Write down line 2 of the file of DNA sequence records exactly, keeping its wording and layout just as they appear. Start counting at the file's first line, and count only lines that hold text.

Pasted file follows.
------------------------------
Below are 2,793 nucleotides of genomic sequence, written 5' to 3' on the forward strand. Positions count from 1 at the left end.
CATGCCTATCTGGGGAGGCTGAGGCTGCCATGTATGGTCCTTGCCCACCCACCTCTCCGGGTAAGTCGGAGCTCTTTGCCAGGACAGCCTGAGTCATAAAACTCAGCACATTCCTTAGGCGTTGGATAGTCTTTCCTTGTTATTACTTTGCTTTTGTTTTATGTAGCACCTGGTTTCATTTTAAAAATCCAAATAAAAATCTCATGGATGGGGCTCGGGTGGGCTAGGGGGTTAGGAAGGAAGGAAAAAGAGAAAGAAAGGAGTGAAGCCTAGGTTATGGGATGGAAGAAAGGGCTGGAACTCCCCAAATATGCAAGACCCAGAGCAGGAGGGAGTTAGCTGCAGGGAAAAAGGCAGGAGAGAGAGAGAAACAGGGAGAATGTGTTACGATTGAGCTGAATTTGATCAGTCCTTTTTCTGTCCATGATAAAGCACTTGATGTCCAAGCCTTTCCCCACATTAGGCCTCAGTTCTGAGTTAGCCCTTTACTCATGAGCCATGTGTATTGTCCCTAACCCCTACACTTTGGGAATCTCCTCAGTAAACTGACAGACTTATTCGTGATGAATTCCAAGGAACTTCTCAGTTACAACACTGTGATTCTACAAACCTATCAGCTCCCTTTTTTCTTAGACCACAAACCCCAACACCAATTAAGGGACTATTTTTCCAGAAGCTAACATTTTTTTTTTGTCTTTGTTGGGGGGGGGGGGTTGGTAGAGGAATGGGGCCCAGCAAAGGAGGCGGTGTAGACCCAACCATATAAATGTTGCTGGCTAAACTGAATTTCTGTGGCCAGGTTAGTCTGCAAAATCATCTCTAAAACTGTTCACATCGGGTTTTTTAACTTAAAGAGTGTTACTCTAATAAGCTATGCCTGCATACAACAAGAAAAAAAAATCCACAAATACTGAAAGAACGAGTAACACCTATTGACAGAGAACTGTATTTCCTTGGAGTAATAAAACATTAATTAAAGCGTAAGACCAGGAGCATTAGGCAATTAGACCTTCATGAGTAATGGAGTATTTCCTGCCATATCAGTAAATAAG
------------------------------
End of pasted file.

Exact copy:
CATGCCTATCTGGGGAGGCTGAGGCTGCCATGTATGGTCCTTGCCCACCCACCTCTCCGGGTAAGTCGGAGCTCTTTGCCAGGACAGCCTGAGTCATAAAACTCAGCACATTCCTTAGGCGTTGGATAGTCTTTCCTTGTTATTACTTTGCTTTTGTTTTATGTAGCACCTGGTTTCATTTTAAAAATCCAAATAAAAATCTCATGGATGGGGCTCGGGTGGGCTAGGGGGTTAGGAAGGAAGGAAAAAGAGAAAGAAAGGAGTGAAGCCTAGGTTATGGGATGGAAGAAAGGGCTGGAACTCCCCAAATATGCAAGACCCAGAGCAGGAGGGAGTTAGCTGCAGGGAAAAAGGCAGGAGAGAGAGAGAAACAGGGAGAATGTGTTACGATTGAGCTGAATTTGATCAGTCCTTTTTCTGTCCATGATAAAGCACTTGATGTCCAAGCCTTTCCCCACATTAGGCCTCAGTTCTGAGTTAGCCCTTTACTCATGAGCCATGTGTATTGTCCCTAACCCCTACACTTTGGGAATCTCCTCAGTAAACTGACAGACTTATTCGTGATGAATTCCAAGGAACTTCTCAGTTACAACACTGTGATTCTACAAACCTATCAGCTCCCTTTTTTCTTAGACCACAAACCCCAACACCAATTAAGGGACTATTTTTCCAGAAGCTAACATTTTTTTTTTGTCTTTGTTGGGGGGGGGGGGTTGGTAGAGGAATGGGGCCCAGCAAAGGAGGCGGTGTAGACCCAACCATATAAATGTTGCTGGCTAAACTGAATTTCTGTGGCCAGGTTAGTCTGCAAAATCATCTCTAAAACTGTTCACATCGGGTTTTTTAACTTAAAGAGTGTTACTCTAATAAGCTATGCCTGCATACAACAAGAAAAAAAAATCCACAAATACTGAAAGAACGAGTAACACCTATTGACAGAGAACTGTATTTCCTTGGAGTAATAAAACATTAATTAAAGCGTAAGACCAGGAGCATTAGGCAATTAGACCTTCATGAGTAATGGAGTATTTCCTGCCATATCAGTAAATAAG